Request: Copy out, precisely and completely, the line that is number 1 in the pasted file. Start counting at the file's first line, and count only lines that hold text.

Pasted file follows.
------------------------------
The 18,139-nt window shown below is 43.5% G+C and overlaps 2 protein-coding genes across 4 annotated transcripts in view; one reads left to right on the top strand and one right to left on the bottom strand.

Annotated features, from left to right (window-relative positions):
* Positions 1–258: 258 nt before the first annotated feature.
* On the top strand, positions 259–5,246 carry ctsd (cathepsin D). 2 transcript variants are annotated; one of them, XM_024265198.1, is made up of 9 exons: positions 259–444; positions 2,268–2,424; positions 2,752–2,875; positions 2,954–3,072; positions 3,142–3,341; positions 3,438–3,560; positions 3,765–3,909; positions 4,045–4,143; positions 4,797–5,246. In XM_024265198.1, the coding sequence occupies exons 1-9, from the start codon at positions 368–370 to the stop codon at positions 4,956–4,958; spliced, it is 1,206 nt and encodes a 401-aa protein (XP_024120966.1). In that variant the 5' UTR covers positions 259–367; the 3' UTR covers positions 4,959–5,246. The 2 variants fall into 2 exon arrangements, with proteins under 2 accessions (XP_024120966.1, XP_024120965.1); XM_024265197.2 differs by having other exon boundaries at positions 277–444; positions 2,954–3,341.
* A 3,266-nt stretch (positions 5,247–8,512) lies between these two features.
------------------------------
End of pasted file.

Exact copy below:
The 18,139-nt window shown below is 43.5% G+C and overlaps 2 protein-coding genes across 4 annotated transcripts in view; one reads left to right on the top strand and one right to left on the bottom strand.